Ozanimod Could be an Alternative to Anti-TNF Drugs for Crohn's Disease

June 30, 2020

Ozanimod could soon be added to the ever growing stable of potential treatments for Crohn’s disease.

Brian Feagan, MD

Ozanimod could soon be added to the ever growing stable of potential treatments for Crohn’s disease.

A team, led by Brian G. Feagan, MD, University of Western Ontario, evaluated the effects of ozanimod, an oral agent that selectively targets sphingosine-1-phosphate receptor subtypes 1 and 5, on endoscopic disease activity for patients with Crohn’s disease.

While tumor necrosis factor antagonists have improved Crohn’s disease in recent years, fewer than 50% of patients have achieved sustained benefits. The investigators believe durable maintenance therapy with orally administered could be an alternative treatment.

In the phase 2, uncontrolled, multicenter trial dubbed STEPSTONE, the investigators examined 69 adults with moderately to severely active Crohn’s disease recruited at 28 hospital and community research centers in Canada, the US, Hungary, Poland, and Ukraine.

Each patient began treatment with a 7-day dose escalation that included 4 days on ozanimod 0.25 mg daily and 3 days of ozanimod 0.5 mg daily.

Next, the patients received ozanimod 1.0 mg oral capsules daily for an 11 additional weeks followed by a 100-week extension.

The investigators sought primary endpoints of the change in Simple Endoscopic Score for Crohn’s Disease (SES-CD) from baseline to week 12, which was determined by a blinded central reader.

At week 12, the mean change from baseline in SES-CD was -2.2 (SD, 6.0), while 16 (23.2%; 95% CI, 13.9—34.9) patients achieved an endoscopic response.

The investigators also identified a reduction from baseline in Crohn’s Disease Activity Index (CDAI) scores (mean change −130.4; SD 103.9).

They also found clinical remission (CDAI <150 points) in 27 (39.1%; 95% CI, 27.6—51.6) patients and response (CDAI decrease from baseline ≥100) in 39 (56.5%; 95% CI, 44.0–68.4) participants.

The mean change from baseline in two-item patient-reported outcome (PRO2, stool frequency, abdominal pain scores) score was −66.1 (SD, 65.4). and the mean change from baseline in Geboes Histology Activity Score (GHAS) was -5.9 (SD, 11.0) and in Robart’s Histopathology Index (RHI) was -10.6 (25.1).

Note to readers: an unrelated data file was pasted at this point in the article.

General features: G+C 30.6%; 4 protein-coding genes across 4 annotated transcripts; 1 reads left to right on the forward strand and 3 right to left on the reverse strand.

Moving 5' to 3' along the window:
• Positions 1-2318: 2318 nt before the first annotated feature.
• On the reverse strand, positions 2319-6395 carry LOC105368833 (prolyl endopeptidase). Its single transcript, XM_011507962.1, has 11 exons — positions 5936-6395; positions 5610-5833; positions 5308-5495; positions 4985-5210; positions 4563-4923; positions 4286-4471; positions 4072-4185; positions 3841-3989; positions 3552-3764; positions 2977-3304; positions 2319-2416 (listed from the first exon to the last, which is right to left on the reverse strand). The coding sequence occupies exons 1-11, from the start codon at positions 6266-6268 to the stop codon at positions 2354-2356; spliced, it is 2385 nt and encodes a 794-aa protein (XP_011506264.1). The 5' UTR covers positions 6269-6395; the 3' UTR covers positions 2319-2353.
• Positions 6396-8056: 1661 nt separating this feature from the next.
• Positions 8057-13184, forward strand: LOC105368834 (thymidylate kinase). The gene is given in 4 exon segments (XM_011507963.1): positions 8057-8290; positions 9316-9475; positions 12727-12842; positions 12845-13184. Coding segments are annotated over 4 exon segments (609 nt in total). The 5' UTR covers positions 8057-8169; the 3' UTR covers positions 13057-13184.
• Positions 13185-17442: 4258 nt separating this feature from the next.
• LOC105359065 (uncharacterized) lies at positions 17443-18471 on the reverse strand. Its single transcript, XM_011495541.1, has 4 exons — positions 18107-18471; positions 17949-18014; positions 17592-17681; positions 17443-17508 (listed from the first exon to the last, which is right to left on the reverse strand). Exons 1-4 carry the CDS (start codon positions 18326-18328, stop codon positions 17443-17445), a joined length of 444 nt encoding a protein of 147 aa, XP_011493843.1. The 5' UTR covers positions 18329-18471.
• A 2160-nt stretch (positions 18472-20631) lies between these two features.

The investigators did identify some adverse events, which Crohn’s disease flares found in 18 (26.0%) patients. The most commonly reported serious treatment-related adverse events were Crohn’s disease in 6 patients (9%) and abdominal abscess in 2 individuals (3%).

“Endoscopic, histological, and clinical improvements were seen within 12 weeks of initiating ozanimod therapy in patients with moderately to severely active Crohn's disease. Phase 3 placebo-controlled trials have been initiated,” the authors wrote.

Recently, researchers presented data showing another treatment—upadacitinib—is effective treating Crohn’s disease.

In the randomized, double-blind, phase 2 trial, the investigators tested 220 adults with moderate to severe Crohn’s disease who had an inadequate response or intolerance to immunosuppressants or tumor necrosis factor antagonists.

Equal amounts of patients received either 3, 6, 12, or 24 mg of the oral selective Janus kinase 1 inhibitor, or a placebo twice daily or 24 mg upadacitinib once daily.

Of the 220 patients, 13% achieved clinical remission receiving 3 mg of the study drug, while 27% of patients receiving 6 mg upadacitinib (P <0.1 vs placebo), 11% of patients receiving 12 mg upadacitinib, and 22% of patients receiving 24 mg upadacitinib twice daily, and by 14% of patients receiving 24 mg upadacitinib once daily, compared to 11% of patients receiving placebo achieved remission.

Endoscopic remission was achieved by 10% (P < .1 vs placebo), 8%, 8% (P < .1 vs placebo), 22% (P < .01 vs placebo), and 14% (P < .05 vs placebo) of patients receiving upadacitinib, respectively, while none of the patients receiving placebo achieved endoscopic remission.

The study, “Ozanimod induction therapy for patients with moderate to severe Crohn's disease: a single-arm, phase 2, prospective observer-blinded endpoint study,” was published online in The Lancet Gastroenterology & Hepatology.


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